In addition to Lucio's explanation, gravitational potential energy depends on height.
When you hear "potential energy" there is energy that is stored that can be released. For the case of any mass elevated by h (height above ground), it has the potential to fall down. The greater h, the greater amount it could fall and thus greater gravitational potential energy. For problems that generally do not involve extreme heights, it is OK to use
(Verified by the definition of work:
Gravity is an accelerative pull towards the center of the earth. This means that the closer to the center of the earth you are, the more you are affected by the pull.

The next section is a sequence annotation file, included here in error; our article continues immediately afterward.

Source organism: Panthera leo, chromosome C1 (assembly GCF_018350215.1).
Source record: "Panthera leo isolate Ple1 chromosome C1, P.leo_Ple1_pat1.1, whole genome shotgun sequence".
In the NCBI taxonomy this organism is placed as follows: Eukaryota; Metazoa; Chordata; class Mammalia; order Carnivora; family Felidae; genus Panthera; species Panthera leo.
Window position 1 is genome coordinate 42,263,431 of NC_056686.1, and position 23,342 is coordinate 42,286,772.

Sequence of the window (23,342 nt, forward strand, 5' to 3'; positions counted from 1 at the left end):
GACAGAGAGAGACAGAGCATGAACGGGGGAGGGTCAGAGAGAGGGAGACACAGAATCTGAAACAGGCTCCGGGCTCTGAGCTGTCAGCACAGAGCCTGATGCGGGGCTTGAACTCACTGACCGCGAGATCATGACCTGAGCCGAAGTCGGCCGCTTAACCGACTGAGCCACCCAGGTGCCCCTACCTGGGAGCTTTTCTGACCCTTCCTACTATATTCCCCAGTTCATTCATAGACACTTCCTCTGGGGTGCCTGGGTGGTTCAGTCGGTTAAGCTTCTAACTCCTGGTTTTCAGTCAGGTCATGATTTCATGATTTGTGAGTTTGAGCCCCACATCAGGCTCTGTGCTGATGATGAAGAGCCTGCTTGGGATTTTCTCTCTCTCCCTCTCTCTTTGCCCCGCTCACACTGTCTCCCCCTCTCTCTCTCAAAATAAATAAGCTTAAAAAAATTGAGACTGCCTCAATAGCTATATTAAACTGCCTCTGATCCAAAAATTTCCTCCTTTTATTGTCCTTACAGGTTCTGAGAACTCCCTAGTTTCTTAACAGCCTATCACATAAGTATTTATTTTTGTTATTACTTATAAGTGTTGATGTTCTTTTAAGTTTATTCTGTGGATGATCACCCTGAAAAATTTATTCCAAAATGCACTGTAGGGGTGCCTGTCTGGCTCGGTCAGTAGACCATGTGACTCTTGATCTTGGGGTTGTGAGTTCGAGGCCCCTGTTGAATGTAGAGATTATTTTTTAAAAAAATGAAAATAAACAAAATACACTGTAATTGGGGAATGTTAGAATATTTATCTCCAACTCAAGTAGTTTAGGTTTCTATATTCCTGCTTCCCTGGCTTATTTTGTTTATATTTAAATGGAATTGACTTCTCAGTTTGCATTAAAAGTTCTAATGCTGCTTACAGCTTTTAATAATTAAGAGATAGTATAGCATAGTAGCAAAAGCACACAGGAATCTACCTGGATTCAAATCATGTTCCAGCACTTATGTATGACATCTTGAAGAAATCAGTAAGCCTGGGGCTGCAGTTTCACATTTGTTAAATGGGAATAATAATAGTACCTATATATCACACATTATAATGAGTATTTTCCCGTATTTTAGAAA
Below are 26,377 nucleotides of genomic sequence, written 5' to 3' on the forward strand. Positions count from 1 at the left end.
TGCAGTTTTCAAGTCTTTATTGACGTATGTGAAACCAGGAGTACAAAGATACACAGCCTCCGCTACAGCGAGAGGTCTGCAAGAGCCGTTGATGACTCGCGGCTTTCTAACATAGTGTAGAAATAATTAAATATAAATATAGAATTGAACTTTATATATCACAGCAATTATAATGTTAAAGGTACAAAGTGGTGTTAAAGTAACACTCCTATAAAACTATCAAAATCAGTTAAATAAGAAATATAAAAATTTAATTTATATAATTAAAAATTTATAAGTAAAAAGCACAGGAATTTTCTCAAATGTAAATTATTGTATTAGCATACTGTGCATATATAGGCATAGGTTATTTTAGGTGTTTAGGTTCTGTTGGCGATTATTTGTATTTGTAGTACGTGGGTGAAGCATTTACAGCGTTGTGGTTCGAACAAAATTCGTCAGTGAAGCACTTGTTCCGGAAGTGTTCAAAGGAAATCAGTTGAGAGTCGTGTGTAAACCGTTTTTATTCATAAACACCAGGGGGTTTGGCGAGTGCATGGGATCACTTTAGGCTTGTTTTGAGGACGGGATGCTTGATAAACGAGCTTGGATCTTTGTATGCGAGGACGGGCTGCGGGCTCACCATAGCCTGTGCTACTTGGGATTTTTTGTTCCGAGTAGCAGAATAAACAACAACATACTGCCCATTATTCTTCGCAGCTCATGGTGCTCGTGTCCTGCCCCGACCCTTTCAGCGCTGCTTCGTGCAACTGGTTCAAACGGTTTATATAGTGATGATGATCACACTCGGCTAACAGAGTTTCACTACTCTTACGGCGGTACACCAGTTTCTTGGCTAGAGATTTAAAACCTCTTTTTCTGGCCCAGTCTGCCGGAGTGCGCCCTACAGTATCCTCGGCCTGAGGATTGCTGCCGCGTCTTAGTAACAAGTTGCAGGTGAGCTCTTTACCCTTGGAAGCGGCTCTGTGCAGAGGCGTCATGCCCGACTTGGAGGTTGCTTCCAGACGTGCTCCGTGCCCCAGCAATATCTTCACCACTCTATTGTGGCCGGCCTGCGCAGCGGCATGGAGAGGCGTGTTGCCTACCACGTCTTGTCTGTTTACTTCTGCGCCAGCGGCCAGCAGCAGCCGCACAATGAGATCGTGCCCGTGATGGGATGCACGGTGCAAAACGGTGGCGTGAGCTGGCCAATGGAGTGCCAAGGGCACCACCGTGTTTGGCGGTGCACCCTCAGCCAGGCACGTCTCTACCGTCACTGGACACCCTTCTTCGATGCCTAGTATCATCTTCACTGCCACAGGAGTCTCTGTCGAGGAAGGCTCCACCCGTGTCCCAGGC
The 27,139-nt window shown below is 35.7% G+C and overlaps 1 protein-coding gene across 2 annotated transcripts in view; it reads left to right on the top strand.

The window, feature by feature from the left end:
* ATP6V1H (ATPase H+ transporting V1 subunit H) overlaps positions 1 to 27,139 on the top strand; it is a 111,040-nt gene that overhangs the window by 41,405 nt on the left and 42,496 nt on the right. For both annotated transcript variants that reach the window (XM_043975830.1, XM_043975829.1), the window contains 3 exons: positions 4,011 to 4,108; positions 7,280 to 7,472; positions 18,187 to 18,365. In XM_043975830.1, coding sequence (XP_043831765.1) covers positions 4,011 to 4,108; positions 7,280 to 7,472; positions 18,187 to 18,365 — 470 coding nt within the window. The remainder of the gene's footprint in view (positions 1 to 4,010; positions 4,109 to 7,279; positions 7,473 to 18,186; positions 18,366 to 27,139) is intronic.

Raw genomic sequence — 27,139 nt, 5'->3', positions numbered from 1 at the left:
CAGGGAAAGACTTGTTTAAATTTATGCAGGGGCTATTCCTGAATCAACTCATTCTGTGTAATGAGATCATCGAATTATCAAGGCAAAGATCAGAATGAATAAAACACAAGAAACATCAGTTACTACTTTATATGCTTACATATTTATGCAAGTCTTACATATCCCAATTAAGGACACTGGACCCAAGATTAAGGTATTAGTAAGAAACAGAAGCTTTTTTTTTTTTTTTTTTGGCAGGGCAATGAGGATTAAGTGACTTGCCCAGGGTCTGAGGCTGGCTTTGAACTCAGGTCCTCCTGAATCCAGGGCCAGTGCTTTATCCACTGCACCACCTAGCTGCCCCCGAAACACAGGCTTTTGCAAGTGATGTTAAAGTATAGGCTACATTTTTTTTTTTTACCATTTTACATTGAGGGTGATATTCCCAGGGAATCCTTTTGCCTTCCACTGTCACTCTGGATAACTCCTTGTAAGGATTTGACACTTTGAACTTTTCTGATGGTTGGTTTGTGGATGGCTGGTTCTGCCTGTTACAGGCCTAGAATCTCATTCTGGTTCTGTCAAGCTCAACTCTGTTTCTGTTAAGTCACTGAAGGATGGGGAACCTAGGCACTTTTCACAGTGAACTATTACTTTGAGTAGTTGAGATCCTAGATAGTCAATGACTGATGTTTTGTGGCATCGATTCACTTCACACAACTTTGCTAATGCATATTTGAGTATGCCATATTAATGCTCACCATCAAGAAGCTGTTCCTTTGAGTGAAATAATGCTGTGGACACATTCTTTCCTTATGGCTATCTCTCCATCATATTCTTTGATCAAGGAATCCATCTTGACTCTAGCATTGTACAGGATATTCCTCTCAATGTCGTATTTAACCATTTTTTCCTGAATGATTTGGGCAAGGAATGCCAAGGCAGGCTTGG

This is the formula used to calculate gravitational force between two bodies. F is the force of gravity, G is the constant (they give you that number below) and r is the distance from the center of the earth. If M1 is the mass of the earth and M2 is your mass, you will notice that the farther you get away from the earth (the larger the r quantity) the smaller of a number F will turn out to be. This means that a larger distance from the center of the earth will make the force on you smaller.